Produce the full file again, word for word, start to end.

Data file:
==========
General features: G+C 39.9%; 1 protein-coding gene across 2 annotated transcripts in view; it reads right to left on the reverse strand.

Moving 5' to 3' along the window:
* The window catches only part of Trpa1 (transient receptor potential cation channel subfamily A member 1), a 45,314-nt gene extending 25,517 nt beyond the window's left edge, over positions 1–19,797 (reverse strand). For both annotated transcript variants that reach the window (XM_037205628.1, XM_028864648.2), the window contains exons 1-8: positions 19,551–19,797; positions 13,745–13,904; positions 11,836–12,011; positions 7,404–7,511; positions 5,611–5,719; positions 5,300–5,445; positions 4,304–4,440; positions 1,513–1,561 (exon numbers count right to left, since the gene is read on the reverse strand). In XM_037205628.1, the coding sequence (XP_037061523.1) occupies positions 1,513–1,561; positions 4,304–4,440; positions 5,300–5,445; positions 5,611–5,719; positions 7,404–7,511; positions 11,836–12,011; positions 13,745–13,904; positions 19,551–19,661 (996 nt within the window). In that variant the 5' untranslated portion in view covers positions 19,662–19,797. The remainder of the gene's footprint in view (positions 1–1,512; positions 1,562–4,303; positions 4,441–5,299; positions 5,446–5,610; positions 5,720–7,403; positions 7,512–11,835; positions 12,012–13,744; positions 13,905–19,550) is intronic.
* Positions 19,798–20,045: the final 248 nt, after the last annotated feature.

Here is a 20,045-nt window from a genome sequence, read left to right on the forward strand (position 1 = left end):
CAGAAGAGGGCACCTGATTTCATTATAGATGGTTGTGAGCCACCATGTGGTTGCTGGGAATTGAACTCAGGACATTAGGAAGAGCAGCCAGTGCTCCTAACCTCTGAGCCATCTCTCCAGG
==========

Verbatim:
General features: G+C 39.9%; 1 protein-coding gene across 2 annotated transcripts in view; it reads right to left on the reverse strand.

Moving 5' to 3' along the window:
* The window catches only part of Trpa1 (transient receptor potential cation channel subfamily A member 1), a 45,314-nt gene extending 25,517 nt beyond the window's left edge, over positions 1–19,797 (reverse strand). For both annotated transcript variants that reach the window (XM_037205628.1, XM_028864648.2), the window contains exons 1-8: positions 19,551–19,797; positions 13,745–13,904; positions 11,836–12,011; positions 7,404–7,511; positions 5,611–5,719; positions 5,300–5,445; positions 4,304–4,440; positions 1,513–1,561 (exon numbers count right to left, since the gene is read on the reverse strand). In XM_037205628.1, the coding sequence (XP_037061523.1) occupies positions 1,513–1,561; positions 4,304–4,440; positions 5,300–5,445; positions 5,611–5,719; positions 7,404–7,511; positions 11,836–12,011; positions 13,745–13,904; positions 19,551–19,661 (996 nt within the window). In that variant the 5' untranslated portion in view covers positions 19,662–19,797. The remainder of the gene's footprint in view (positions 1–1,512; positions 1,562–4,303; positions 4,441–5,299; positions 5,446–5,610; positions 5,720–7,403; positions 7,512–11,835; positions 12,012–13,744; positions 13,905–19,550) is intronic.
* Positions 19,798–20,045: the final 248 nt, after the last annotated feature.

Here is a 20,045-nt window from a genome sequence, read left to right on the forward strand (position 1 = left end):
CAGAAGAGGGCACCTGATTTCATTATAGATGGTTGTGAGCCACCATGTGGTTGCTGGGAATTGAACTCAGGACATTAGGAAGAGCAGCCAGTGCTCCTAACCTCTGAGCCATCTCTCCAGG